The Fair Work Commission (FWC) has shed further light on the contentious issue of when an employee’s conduct at a work function will be a valid basis for dismissal. It found that an employer unfairly dismissed a team leader who spent the night of his work Christmas party intimidating and sexually harassing colleagues and telling superiors to “f**k off”.

Implication for employers

This decision calls into question the standards employers can reasonably expect of their employees at staff functions, particularly in instances where the company has provided an “unlimited service of free alcohol”. When determining if an employee’s conduct is a valid reason for dismissal, employers should also carefully consider whether the conduct is sufficiently connected to their employment or will be considered to have occurred “out of hours”.


In this case, Mr Keenan was dismissed by Leighton Boral Amey Joint Venture (LBAJV) following drunken misconduct at the company’s Christmas function.

During the event, which had been organised and paid for by the employer, Mr Keenan told a company director to "f**k off" when he attempted to join a conversation, issued the same directive to a senior project manager, asked a female colleague for her phone number and said to another: "Who the f**k are you? What do you even do here?"

After the official Christmas function ended, Mr Keenan then accompanied colleagues upstairs to the venue’s public bar where he described one female colleague as a "bitch" and kissed another on the mouth, telling her he was going to go home and dream about her. The FWC heard that Mr Keenan consumed 13 drinks on the night, including two beers before he arrived and a vodka and coke after the party at a public bar attached to the same venue.

Mr Keenan was subsequently dismissed, after a meeting at which the allegations of misconduct were put to him. He brought an unfair dismissal claim and sought reinstatement.


The FWC found that Mr Keenan had been unfairly dismissed as the conduct which occurred after the official function had ended (at the upstairs bar) was “out of hours” conduct and therefore a higher level of misconduct was required for it to constitute a valid reason for dismissal. The Commission considered that Mr Keenan’s conduct in kissing another employee unexpectedly on the mouth would constitute sexual harassment under the Sex Discrimination Act 1984 (Cth) (SD Act). However, it found that the incident was not sufficiently connected to Mr Keenan’s employment, as the social interaction at the upstairs bar was not “in any sense organised, authorised, proposed or induced” by the employer and was “essentially a private social setting”. LBAJV’s submission that they would have been liable for Mr Keenan’s conduct under the SD Act was therefore unfounded, and could not constitute a valid reason for dismissal.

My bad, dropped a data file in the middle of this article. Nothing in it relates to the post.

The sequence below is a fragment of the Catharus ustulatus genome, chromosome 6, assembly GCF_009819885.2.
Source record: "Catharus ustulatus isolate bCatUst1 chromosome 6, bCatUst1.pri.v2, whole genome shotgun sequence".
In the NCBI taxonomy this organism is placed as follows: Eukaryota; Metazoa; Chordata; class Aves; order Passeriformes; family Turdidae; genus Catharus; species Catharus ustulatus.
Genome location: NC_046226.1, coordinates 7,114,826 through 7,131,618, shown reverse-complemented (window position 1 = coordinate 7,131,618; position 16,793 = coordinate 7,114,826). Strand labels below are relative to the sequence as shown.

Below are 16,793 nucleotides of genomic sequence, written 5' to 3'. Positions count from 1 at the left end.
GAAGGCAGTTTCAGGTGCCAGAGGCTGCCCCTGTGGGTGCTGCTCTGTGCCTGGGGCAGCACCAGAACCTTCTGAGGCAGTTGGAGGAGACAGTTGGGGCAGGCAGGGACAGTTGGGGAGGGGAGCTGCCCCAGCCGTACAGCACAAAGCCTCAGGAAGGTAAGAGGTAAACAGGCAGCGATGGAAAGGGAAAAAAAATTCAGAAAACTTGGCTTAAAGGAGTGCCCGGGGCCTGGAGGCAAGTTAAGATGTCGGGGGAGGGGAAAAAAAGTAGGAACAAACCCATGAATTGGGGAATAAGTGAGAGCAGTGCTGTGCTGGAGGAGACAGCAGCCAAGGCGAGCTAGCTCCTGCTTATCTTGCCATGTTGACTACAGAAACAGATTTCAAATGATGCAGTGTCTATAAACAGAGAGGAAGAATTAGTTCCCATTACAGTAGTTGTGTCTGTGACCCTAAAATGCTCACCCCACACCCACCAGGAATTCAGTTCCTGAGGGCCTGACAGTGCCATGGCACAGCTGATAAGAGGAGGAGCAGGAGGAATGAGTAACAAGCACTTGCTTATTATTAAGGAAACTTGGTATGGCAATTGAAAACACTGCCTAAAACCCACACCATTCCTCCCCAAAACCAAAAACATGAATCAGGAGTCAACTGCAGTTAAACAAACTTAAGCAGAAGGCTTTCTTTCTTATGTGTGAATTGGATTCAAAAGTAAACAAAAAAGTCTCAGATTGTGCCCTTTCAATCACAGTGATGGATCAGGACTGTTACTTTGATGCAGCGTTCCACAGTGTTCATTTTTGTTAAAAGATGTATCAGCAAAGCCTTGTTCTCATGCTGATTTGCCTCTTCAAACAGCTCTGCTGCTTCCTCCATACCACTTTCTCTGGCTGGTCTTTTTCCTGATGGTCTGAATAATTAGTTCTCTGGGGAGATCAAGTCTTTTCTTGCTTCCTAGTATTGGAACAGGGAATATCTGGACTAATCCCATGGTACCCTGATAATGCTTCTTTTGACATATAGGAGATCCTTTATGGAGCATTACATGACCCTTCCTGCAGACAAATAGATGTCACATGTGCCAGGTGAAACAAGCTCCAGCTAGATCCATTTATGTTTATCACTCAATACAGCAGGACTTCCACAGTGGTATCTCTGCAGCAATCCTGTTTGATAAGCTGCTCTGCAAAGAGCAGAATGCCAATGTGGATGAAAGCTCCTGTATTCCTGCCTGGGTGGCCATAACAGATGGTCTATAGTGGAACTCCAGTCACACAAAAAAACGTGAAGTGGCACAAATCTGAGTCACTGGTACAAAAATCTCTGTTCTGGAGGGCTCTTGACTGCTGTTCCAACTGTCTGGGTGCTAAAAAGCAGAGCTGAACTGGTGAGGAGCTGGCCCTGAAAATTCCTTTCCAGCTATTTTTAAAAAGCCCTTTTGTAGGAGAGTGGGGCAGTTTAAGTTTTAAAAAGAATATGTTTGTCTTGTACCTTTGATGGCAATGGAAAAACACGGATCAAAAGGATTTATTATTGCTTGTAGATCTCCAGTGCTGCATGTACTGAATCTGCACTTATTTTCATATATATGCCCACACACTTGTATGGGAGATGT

In relation to Mr Keenan’s conduct at the official Christmas function itself, the FWC considered that, whilst unpleasant, it was not sufficiently serious to justify dismissal. It considered that while one piece of misconduct may have constituted a valid reason for dismissal (aggressively asking "Who the f**k are you? What do you even do here?" to a younger female co-worker), the substance of this allegation was not sufficiently communicated to Mr Keenan and he therefore did not have a proper opportunity to respond to the allegation.

In finding that Mr Keenan was unfairly dismissed, the FWC took into account that the behaviour was as a result of his intoxication and stated that “it is contradictory and self-defeating for an employer to require compliance with its usual standards of behaviour at a function but at the same time to allow the unlimited service of free alcohol. If alcohol is supplied in such a manner it becomes entirely predictable that some individuals will consume an excessive amount and behave inappropriately.” It also took into consideration Mr Keenan’s good work record and that there were substantial disciplinary alternatives available to the employer short of dismissal.

Vice President Hatcher invited the parties to provide further submission on whether reinstatement was appropriate. In his view, demotion from Mr Keenan’s position as team leader and a written apology would have been a more appropriate remedy, but as the FWC is only empowered to reinstate someone to the same position they held prior to their dismissal, Vice President Hatcher asked to hear further on the appropriateness of reinstatement.

The emphasis by the FWC that employers cannot hold their employees to the same standard of conduct at work functions where unlimited alcohol is provided at the employer’s expense, has widespread implications for the contentious issue of when an employee’s intoxicated conduct at a work function will justify dismissal. The employer in this case was criticised by the FWC for not placing anyone with managerial authority in charge of the conduct of the function to monitor that alcohol was being served responsibly by the venue (from an early stage it appears employees were able to freely help themselves to beer). Employers should therefore carefully consider how alcohol is served at work functions, as well as clearly delineating official work functions (which they organise and support) and other functions which they considers will occur in a private social setting.

Keenan v Leighton Boral Amey Joint Venture [2015] FWC 3156 (26 June 2015).